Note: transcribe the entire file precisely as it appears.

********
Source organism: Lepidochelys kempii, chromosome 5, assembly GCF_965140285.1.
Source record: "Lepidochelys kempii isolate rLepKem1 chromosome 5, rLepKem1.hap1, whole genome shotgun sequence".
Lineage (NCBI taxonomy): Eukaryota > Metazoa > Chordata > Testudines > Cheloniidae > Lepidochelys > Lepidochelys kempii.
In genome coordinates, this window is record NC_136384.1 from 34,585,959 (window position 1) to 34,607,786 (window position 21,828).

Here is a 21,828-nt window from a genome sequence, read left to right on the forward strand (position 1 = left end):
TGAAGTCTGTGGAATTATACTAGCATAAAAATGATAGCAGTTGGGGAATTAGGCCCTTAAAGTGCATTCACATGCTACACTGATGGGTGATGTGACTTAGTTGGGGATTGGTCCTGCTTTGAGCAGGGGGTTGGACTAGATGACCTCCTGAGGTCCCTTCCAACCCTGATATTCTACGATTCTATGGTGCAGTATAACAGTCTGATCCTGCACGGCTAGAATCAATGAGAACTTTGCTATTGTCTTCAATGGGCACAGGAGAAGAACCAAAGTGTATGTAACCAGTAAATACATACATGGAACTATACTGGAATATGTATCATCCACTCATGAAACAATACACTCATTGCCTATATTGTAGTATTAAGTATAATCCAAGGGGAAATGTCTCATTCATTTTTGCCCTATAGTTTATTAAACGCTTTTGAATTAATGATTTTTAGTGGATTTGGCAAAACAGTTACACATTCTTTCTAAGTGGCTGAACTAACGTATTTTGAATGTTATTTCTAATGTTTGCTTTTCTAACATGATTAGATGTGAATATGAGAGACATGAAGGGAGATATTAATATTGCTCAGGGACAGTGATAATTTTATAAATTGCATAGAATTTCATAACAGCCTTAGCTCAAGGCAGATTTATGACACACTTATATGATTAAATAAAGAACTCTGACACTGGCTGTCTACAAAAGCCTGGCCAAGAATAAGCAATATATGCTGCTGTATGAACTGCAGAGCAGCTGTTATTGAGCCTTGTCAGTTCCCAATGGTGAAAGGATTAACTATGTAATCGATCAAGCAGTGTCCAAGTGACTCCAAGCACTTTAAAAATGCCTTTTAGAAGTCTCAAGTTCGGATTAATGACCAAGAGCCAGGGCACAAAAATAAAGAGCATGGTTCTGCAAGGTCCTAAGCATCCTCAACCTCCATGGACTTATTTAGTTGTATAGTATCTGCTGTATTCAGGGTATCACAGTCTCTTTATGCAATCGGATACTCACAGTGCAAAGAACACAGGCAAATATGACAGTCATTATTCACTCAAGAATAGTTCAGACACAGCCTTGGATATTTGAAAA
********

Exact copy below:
Source organism: Lepidochelys kempii, chromosome 5, assembly GCF_965140285.1.
Source record: "Lepidochelys kempii isolate rLepKem1 chromosome 5, rLepKem1.hap1, whole genome shotgun sequence".
Lineage (NCBI taxonomy): Eukaryota > Metazoa > Chordata > Testudines > Cheloniidae > Lepidochelys > Lepidochelys kempii.
In genome coordinates, this window is record NC_136384.1 from 34,585,959 (window position 1) to 34,607,786 (window position 21,828).

Here is a 21,828-nt window from a genome sequence, read left to right on the forward strand (position 1 = left end):
TGAAGTCTGTGGAATTATACTAGCATAAAAATGATAGCAGTTGGGGAATTAGGCCCTTAAAGTGCATTCACATGCTACACTGATGGGTGATGTGACTTAGTTGGGGATTGGTCCTGCTTTGAGCAGGGGGTTGGACTAGATGACCTCCTGAGGTCCCTTCCAACCCTGATATTCTACGATTCTATGGTGCAGTATAACAGTCTGATCCTGCACGGCTAGAATCAATGAGAACTTTGCTATTGTCTTCAATGGGCACAGGAGAAGAACCAAAGTGTATGTAACCAGTAAATACATACATGGAACTATACTGGAATATGTATCATCCACTCATGAAACAATACACTCATTGCCTATATTGTAGTATTAAGTATAATCCAAGGGGAAATGTCTCATTCATTTTTGCCCTATAGTTTATTAAACGCTTTTGAATTAATGATTTTTAGTGGATTTGGCAAAACAGTTACACATTCTTTCTAAGTGGCTGAACTAACGTATTTTGAATGTTATTTCTAATGTTTGCTTTTCTAACATGATTAGATGTGAATATGAGAGACATGAAGGGAGATATTAATATTGCTCAGGGACAGTGATAATTTTATAAATTGCATAGAATTTCATAACAGCCTTAGCTCAAGGCAGATTTATGACACACTTATATGATTAAATAAAGAACTCTGACACTGGCTGTCTACAAAAGCCTGGCCAAGAATAAGCAATATATGCTGCTGTATGAACTGCAGAGCAGCTGTTATTGAGCCTTGTCAGTTCCCAATGGTGAAAGGATTAACTATGTAATCGATCAAGCAGTGTCCAAGTGACTCCAAGCACTTTAAAAATGCCTTTTAGAAGTCTCAAGTTCGGATTAATGACCAAGAGCCAGGGCACAAAAATAAAGAGCATGGTTCTGCAAGGTCCTAAGCATCCTCAACCTCCATGGACTTATTTAGTTGTATAGTATCTGCTGTATTCAGGGTATCACAGTCTCTTTATGCAATCGGATACTCACAGTGCAAAGAACACAGGCAAATATGACAGTCATTATTCACTCAAGAATAGTTCAGACACAGCCTTGGATATTTGAAAA